Psychiatrist Jean-Marie Abgrall

Jean-Marie Abgrall, M.D., a French psychiatrist, criminologist, specialist in forensic medicine, and graduate in criminal law, wrote La mécanique des sectes (Payot 1996 et 2004, ISBN 2-228-89505-9), which has appeared translated into at least ten different languages (English-language translation: Soul Snatchers: The Mechanics of Cults, published by Algora, 1999: ISBN 1-892941-04-X). He has served as an expert witness in the Supreme Court of Appeal {Court of Cassation (France) | Cour de cassation) and in the Court for Businesses (Tribunal de commerce) in France on the subject of cults.[no citations needed here] Landmark Education paid Abgrall 45,600 Euros to write a positive report on itself in 2001, and to declare the organization "not a cult".

Pièces a Conviction staff interviewed Abgrall and asked him to comment on his alleged assertion that Landmark Education is not a cult. He responded by saying "It's not true that I said it's not a cult! I neither wrote that it is a cult nor that it's not a cult." He went on to point out that "[t]here is no control of a psychologist". He continued by elaborating on his concern of the lack of training of the individuals who led the Landmark Forum, saying: "These guys aren't trained, as if tomorrow you set up shop as a psychotherapist. I mean, that's what's shocking."

This interview also appeared in Le Parisien.[17] (MILS, the predecessor to MIVILUDES, dismissed Abgrall in consequence of a conflict of interest regarding the payment he accepted from Landmark Education.[18]

Deputy mayor Jean-Pierre Brard

Jean-Pierre Brard, the deputy-mayor of Montreuil, served as the vice-president of the Parliamentary Commission on Cults in France (Commission parlementaire sur les sectes en France) which reported its investigation on cults in France to the French National Assembly in 1995.

The television host Elise Lucet asked Brard to explain why his committee had classified Landmark Education as a cult, without performing direct empirical research through observation. Jean-Pierre Brard explained the position of the investigating committee on cults. He stated that there's a guru who destabilizes people to enslave them, to make them subservient, which has been said by witnesses. He also stated that features of the Landmark Forum's structure "make you relinquish critical thought, and break the person down so that they can pick up the pieces." He also referred to a "network of money", stating that "The ultimate goal is to press its power and clean out the students' wallets. And by using the students, to attempt to earn more." He summarized his position by pointing to three main criteria: "domination, a network of money, subordination and brainwashing. So it's a sect."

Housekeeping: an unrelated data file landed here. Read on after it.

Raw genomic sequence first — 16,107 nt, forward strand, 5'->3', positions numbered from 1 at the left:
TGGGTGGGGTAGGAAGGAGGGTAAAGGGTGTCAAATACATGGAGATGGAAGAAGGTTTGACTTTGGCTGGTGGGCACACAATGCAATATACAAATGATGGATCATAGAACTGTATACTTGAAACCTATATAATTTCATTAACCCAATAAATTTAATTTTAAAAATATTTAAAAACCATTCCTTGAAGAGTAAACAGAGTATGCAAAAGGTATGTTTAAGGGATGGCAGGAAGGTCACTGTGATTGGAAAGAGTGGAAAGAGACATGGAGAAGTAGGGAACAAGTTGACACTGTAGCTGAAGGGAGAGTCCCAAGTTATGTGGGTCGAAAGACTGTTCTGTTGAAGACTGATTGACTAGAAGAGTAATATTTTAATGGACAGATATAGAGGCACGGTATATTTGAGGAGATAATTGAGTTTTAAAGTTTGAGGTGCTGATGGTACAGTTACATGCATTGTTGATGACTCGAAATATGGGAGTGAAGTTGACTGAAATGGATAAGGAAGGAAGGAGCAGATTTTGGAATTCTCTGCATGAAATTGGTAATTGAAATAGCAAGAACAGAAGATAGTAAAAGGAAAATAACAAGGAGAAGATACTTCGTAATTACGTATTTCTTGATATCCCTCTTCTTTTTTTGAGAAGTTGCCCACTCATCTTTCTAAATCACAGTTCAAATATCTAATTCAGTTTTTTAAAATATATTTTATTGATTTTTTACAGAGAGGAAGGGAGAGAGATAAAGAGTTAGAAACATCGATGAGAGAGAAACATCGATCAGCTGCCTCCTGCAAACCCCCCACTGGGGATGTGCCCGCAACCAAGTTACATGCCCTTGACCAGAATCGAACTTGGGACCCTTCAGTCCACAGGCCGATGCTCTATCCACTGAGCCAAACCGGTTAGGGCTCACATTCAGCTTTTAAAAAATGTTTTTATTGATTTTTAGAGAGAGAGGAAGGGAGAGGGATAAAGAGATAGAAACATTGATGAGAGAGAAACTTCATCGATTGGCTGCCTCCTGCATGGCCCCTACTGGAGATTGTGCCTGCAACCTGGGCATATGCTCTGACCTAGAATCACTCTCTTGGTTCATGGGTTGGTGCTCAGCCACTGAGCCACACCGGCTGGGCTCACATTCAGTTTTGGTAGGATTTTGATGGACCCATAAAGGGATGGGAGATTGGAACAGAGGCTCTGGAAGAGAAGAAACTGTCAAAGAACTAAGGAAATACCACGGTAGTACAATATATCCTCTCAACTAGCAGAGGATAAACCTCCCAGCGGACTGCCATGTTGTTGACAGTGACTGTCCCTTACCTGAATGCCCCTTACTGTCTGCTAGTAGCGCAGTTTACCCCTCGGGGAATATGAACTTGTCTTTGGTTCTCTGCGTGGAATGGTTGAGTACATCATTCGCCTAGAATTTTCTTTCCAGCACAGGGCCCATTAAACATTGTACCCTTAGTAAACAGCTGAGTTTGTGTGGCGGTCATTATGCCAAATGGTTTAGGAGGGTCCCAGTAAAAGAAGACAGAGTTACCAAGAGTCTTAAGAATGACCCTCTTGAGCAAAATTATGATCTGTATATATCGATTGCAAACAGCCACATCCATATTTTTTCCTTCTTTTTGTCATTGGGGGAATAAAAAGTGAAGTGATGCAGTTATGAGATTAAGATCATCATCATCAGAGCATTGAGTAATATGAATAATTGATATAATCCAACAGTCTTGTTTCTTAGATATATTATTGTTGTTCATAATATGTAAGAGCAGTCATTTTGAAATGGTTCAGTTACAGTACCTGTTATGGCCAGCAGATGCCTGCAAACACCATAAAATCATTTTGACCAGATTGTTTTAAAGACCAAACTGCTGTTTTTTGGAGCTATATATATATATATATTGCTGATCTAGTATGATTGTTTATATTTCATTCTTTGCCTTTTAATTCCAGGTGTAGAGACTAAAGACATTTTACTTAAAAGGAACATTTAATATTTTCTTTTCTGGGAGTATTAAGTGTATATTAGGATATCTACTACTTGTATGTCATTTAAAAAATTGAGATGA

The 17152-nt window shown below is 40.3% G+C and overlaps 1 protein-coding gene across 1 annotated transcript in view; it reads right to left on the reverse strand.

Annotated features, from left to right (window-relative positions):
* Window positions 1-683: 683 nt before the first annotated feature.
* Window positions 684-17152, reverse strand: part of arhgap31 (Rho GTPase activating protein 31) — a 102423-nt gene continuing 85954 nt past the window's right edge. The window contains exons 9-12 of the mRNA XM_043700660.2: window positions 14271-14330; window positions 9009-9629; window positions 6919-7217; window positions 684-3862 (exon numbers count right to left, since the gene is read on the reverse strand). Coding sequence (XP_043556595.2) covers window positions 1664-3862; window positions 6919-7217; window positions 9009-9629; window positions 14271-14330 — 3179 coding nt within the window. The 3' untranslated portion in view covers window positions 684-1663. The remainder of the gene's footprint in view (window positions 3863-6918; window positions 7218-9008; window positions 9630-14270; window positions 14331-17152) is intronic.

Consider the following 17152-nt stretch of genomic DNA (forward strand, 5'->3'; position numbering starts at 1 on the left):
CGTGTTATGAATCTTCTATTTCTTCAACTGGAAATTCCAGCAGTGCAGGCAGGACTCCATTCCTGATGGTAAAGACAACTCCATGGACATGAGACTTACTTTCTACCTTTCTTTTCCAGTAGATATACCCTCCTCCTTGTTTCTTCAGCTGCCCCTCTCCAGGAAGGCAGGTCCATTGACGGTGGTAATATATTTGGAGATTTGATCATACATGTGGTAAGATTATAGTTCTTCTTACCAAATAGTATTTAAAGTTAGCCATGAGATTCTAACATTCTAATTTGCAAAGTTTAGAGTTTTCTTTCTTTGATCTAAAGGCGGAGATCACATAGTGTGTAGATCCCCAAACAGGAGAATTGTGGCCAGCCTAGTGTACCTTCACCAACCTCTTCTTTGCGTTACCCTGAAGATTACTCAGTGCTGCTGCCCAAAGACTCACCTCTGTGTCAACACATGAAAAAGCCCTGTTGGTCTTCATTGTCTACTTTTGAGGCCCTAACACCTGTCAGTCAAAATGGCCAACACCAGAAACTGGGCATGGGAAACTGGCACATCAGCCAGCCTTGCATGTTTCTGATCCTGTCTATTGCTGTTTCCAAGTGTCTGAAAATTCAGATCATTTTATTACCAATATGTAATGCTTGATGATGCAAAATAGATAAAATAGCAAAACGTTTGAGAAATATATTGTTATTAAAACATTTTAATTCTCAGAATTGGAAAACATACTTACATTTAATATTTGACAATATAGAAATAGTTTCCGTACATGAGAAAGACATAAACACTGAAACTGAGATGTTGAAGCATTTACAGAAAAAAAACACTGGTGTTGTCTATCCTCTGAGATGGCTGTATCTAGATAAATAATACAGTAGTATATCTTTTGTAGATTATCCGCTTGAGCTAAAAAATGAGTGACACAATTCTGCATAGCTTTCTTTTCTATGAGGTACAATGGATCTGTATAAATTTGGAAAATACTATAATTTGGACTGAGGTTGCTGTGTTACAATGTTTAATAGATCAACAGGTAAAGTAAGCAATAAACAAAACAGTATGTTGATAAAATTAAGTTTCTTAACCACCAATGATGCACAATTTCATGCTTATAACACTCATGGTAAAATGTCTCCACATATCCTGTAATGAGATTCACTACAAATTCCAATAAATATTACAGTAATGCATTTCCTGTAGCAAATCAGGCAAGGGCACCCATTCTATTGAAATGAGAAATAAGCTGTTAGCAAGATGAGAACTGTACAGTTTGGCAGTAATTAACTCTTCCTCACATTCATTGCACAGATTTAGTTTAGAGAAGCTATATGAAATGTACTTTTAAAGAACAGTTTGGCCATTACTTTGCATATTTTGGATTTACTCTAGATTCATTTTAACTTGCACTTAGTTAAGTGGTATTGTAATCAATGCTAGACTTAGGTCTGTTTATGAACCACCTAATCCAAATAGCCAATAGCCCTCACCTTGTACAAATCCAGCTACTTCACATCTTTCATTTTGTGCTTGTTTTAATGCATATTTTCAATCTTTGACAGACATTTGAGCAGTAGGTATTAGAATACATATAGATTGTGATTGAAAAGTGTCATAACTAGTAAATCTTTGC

Psychoanalyst Christian Lujan

Dr. Christian Lujan, a psychoanalyst, psycho-sociologist and professor at ESCP-EAP European School of Management, has written two popular French books on human resource management.

He appeared in the documentary and commented on why the Forum Leader, Alain Roth, brought out "fears from childhood". When questioned by host Elise Lucet, Dr. Lujan responded: "The goal is to destabilize the individual and to negate - and I emphasize this - the notion of the subject. The individual doesn't own his own past. Only they know what's good for him. At any moment, an exercise like this can take away a person's introspection."

Mona Vasquez

Mona Vasquez wrote the book Et Satan créa la secte [Satan Created the Cult: Memoirs of an escapee]. A member of Scientology for seven years, she appears in the documentary addressing what she sees as extensive and precise similarities between Scientology and Landmark Education, especially the use of jargon.

Response and commentary

Allegations concerning fine

A statement released in French by Landmark Education hints that France 3 preferred to risk a "tiny" fine for a violation of the media's code of ethics rather than present a documentary more favorable to Landmark Education.[19]

Landmark Education's reply

Under French law, when journalists or the media mention or allude to an entity, that entity has a legal right of reply, and the media must publish that reply.[20] Landmark Education's response started by thanking France 3 for publishing the response without adding extensive sound-effects[no citations needed here] as it did in the broadcast. Landmark Education denied some of the points made in the documentary. (France 3 subsequently cancelled a scheduled rebroadcast[no citations needed here] and (according to Landmark Education) removed a transcript from its web-site. Note that the France 3 website in 2004 generally held copies, but not transcripts, of Pièces à Conviction broadcasts.)

In Landmark Education's legal right-of-reply to France 3's documentary, a woman, after having seen the broadcast, complained: "My face is hidden, but my voice is not masked. I feel betrayed by this journalist who did not respect the necessary confidentiality in this broadcast." She went on to express her dismay at the manner in which the broadcast showed only a part of her conversation. Though she characterized the conversation itself as "difficult", she maintained that it enabled her to "live better" and to have a better relationship with her daughter.[21]